a collection of technical fixes and other randon stuff


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Speeding up SQL server for millions of records

Recently i've been required to insert 6 million database records into the latest version of one of our products.

Actually, it's a lot more than this because it it 6 million business objects which of course tend to have their related lookup tables so the figure is probably much more than this.

The problem I have is that for reliable data, the information needs to be inserted through the interface to guarantee it is like a production environment, and this is slow... especially when you get over 1 million database records in your table.


As an experienced dataabase developer, my first thoughts were to look at profiler, and get some information on improving the performance with code tweaks or better indexing. Being an almost mature product, there was little to do here, but a few changes to the indexes and stored procedures helped a bit. This gave be about 50% speed improvement but this didnt last for long.

Soon the process of inserting records, and the backgroung logic doing lookups to check for duplicates etc... was slowing down to 3 or four records per second, which was going to take forever. At 2 million records, it was clear that this needed a different approach.


To rub salt in the wound there were other factors stopping me doing my task.

  • I had a brilliant laod testing app, i had written that could reduce call time/latency to the website by doing all this multithreaded. Unfortunately the code wasnt very threadsafe, and performance got worse with multiple threads due to all the locking
  • My super fast servers from last year had been hijacked by IT to run sharepoint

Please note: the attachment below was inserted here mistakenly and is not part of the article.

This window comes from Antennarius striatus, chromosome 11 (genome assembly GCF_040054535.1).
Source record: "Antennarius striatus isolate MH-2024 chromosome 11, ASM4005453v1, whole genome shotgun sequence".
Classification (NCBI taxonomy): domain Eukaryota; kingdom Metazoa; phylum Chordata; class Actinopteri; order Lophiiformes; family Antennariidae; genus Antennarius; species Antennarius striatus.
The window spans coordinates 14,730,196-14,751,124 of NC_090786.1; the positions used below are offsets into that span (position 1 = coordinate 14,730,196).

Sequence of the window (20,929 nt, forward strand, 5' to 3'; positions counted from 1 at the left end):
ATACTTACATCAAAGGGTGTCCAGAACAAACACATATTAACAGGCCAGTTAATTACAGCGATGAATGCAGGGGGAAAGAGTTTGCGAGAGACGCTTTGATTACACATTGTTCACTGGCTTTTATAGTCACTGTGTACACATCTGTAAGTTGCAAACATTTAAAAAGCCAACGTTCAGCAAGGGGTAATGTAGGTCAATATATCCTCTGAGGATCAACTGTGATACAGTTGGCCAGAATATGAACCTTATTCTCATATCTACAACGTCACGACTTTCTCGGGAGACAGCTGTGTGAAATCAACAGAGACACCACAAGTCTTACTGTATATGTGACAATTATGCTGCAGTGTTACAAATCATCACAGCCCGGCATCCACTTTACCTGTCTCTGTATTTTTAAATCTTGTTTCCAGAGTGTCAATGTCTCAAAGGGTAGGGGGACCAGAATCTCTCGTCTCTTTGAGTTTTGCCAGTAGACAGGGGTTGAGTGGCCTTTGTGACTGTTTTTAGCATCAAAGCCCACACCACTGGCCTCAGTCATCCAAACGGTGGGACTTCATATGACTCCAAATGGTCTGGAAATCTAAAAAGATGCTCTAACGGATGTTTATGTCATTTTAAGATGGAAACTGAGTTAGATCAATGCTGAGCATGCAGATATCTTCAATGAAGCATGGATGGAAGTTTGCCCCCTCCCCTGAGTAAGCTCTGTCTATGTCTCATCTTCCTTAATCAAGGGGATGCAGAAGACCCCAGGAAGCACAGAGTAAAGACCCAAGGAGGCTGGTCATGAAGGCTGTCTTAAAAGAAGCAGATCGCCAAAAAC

• I could just run several databases at low volumes and piec ehem all together. THis involved a big manual manipulation of the data (a risk) and also ..i didnt have time. At table sizes of this size , even SQL server's interface was struggling.


The solution was based around previous tests where we found a super fast SAN storage system sped up performance significantly. However i didnt have access to one in such a short time.

I decided to improvise  adn create a RAM disc  to store the SQL database on and hopefully speed things up. This in theory should be much faster at seeking reading/writing than a standard mechanical hard drive.

I used a PC with 12GB ram, and created A RAM DRIVE.

I downloaded a trial version of this software: http://www.superspeed.com/servers/ramdisk.php and created an 8GB drive within 5 mins.

I then 'detached' my database using the SQL server interface, and moved the mdf,ldb files to the ram drive.

I then  re-attached the database amking sure sql server had permission to the new files and their storage location.

After a database shrink and index rebuild on all tables i re-started my task.

Insertion continued at 50-100 inserts per second which was much faster than before. And slowdown has stopped or at least is slowing down at a slower rate than before.


You can also move the system temp db file to the ramdisk too which can speed things up further, however, bear in mind if you need to do any large data deletion or modification on large numbers of rows, you may find the tempdb grows and fills your ram disk whilst trying to do this. For this reason , i left this out on my final run.


Dont forget a large dataabse will probably get several maintenance tasks carried out on it over a growth like this so it may be handy to set an hourly index rebuild task whilst your insertion run is executing.

Annoyingly this should all be ready just before our much more efficient mass insertion feature passes testing.

If you have the resources, i'd try a solid state drive or SAM system as you must remember your dataa will be lost as soon as the power goes off.

Dont forget to back it up once you've finished

SQL management interface locked the database and remote logins